The attributes of a Quality Management System (QMS)   

Let us now look at the attributes of a QMS. If we start off with a basic system comprising of standalone documented information that is only focusing on the individual requirements of ISO 9001:2015, will it be capable of delivering an accurate product or service that is within the tolerance required by the customer? Then what if parts of the system are not clearly thought out or the system as described is poorly applied and maybe even abused? If that is the case the QMS may not be an integrated approach to satisfy the customer but purely a set of individual activities that may lead to an even more inferior product or service. So the QMS needs to be set up with attention to detail of all its component parts that interact with each other in order that the “creep” from each part of the system does not affect the viability of the system as a whole. Like any tool the QMS also needs to receive regular maintenance in order that the original intended purpose lasts the life of the product. This maintenance aspect of the QMS should be addressed by ongoing audits as well as the Management Review as stated in the Requirement Standard.

The role of the auditor

Can you audit the work of the toolmaker? The answer is to a degree yes you can. Some of the “building blocks” or individual die sections of a tool can be checked for accuracy during each stage of manufacture but at the end of the tool build, the tool either produces an accurate acceptable part or it doesn’t. Toolmakers generally would feel insulted if a third party checked each stage of their work. Yet this practice is readily accepted in production areas. This is what makes the role of the toolmaker different; they audit their own work as each stage is developed. There is no place to hide or no one else to blame if the tool doesn’t work. Only lengthy planning, working to tight limits, applying project management skills and not accepting inferior workmanship from others will produce the final result. So the role of the auditor, in this case the component inspector, is not to check the planning and application of the trade but rather the end result, the component part. But what do we expect in a quality management system audit? At best an auditor can only take a very small sample of a QMS and make a judgement on its effectiveness. Sometimes this is not even one percent of the overall system. So this is like checking five parts of a five hundred-part tool and making a judgement that the tool will work. Of course the auditor can check whether the organization’s stakeholders are truly satisfied and then make a decision on the real effectiveness of the QMS. We can then apply the same criteria to a QMS as a tool; it either works or it doesn’t.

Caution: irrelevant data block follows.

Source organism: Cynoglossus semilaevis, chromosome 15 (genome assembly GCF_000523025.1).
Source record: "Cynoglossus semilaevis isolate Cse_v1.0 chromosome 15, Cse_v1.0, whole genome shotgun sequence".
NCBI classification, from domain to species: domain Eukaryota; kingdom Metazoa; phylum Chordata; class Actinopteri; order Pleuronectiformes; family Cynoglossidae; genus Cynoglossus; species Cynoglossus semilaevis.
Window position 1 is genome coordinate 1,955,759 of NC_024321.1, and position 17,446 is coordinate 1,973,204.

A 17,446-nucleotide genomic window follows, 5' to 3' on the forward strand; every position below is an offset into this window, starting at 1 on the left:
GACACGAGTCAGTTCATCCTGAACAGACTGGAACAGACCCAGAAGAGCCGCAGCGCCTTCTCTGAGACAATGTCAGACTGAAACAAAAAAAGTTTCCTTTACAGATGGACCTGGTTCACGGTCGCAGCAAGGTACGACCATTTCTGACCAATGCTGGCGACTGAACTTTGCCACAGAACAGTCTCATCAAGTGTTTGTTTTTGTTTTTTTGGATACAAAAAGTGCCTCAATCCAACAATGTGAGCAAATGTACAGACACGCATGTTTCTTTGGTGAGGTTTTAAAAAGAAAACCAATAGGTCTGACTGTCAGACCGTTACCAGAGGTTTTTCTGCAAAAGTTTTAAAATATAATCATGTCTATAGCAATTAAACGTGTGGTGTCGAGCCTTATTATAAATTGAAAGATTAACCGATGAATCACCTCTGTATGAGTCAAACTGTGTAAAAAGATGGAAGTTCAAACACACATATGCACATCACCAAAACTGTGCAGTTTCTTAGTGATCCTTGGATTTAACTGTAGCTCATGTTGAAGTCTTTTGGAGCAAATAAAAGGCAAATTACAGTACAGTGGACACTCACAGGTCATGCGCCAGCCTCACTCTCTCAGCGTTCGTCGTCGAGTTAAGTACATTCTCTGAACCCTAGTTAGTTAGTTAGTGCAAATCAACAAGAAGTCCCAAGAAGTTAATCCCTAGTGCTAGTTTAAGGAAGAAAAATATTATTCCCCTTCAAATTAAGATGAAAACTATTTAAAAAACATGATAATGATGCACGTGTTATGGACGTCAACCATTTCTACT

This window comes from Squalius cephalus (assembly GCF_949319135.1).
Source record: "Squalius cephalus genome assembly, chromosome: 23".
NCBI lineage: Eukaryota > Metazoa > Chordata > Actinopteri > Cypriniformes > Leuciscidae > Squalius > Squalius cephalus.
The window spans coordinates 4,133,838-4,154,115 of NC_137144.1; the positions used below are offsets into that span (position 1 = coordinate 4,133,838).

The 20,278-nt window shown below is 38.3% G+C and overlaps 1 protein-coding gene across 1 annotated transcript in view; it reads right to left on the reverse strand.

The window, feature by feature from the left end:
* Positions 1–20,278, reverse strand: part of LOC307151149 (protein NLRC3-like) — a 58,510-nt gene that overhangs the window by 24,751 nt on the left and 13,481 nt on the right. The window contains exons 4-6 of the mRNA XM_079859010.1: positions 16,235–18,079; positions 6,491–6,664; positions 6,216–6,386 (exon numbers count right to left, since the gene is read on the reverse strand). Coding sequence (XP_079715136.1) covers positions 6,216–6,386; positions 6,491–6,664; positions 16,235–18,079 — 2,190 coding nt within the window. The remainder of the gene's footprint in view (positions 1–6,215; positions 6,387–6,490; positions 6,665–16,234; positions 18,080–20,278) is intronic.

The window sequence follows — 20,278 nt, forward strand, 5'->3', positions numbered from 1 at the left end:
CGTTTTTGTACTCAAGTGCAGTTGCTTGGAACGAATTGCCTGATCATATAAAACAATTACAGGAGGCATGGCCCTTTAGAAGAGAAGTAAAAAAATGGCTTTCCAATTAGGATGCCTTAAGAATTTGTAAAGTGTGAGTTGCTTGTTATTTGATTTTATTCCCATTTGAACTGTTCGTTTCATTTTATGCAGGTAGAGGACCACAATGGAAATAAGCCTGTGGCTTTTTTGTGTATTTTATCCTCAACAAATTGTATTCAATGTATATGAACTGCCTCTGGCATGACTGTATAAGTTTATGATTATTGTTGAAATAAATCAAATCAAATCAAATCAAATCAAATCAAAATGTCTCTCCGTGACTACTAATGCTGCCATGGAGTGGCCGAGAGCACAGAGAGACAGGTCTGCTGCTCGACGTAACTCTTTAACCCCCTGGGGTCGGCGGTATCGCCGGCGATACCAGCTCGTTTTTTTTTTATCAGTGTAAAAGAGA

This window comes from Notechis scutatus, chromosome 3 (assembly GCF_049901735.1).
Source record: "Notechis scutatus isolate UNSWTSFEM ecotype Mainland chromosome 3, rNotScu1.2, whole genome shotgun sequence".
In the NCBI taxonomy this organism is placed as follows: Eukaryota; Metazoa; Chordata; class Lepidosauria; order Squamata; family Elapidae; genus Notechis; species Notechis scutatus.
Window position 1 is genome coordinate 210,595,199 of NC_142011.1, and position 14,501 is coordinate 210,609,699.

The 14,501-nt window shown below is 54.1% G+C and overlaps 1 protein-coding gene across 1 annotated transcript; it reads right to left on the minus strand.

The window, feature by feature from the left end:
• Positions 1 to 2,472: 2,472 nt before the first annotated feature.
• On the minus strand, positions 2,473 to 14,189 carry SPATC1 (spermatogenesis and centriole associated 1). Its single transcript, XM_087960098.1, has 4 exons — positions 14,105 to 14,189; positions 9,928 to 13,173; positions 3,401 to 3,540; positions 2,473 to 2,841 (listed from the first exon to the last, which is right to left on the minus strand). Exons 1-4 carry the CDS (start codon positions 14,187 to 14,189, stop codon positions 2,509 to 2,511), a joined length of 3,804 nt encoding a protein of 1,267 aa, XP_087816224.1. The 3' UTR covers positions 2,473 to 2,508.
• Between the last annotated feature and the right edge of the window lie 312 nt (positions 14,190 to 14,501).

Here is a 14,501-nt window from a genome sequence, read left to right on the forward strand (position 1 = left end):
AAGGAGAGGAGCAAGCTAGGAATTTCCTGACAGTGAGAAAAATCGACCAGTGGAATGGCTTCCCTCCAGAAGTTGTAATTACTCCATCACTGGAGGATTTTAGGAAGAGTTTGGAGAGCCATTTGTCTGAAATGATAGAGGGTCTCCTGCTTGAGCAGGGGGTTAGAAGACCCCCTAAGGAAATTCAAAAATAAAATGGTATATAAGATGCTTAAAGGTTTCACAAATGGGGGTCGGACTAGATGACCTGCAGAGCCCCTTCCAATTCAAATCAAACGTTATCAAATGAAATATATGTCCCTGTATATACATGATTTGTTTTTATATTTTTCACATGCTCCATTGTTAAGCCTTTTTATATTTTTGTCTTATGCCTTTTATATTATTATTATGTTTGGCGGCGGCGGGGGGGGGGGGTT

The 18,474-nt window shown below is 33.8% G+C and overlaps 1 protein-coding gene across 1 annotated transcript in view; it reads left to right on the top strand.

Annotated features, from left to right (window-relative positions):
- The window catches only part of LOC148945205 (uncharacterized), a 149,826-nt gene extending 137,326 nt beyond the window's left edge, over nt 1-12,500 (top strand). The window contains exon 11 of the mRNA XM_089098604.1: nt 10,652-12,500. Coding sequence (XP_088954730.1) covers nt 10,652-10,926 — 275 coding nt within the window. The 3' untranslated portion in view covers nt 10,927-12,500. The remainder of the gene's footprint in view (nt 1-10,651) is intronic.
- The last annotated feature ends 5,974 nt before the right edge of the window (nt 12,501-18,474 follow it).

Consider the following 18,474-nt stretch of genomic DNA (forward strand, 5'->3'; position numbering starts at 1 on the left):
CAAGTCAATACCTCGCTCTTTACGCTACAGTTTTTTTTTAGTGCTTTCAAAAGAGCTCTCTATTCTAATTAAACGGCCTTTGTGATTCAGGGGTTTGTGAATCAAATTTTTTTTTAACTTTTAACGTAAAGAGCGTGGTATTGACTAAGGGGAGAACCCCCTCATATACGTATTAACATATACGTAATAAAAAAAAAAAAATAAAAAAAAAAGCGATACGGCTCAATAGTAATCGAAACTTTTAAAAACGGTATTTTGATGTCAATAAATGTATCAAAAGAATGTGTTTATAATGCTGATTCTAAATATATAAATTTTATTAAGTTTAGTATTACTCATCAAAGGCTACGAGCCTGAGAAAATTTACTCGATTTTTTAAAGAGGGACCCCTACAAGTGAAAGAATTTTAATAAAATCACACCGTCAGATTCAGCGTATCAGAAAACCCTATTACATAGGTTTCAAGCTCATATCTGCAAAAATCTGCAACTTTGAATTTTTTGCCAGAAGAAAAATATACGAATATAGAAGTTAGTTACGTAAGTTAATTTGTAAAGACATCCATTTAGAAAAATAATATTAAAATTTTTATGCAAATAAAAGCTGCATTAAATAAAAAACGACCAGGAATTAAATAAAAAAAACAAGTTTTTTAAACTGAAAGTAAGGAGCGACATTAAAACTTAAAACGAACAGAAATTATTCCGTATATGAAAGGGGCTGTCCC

Studying quality principles from a book is fine but to be a successful Quality Professional we need to link the theory to practice.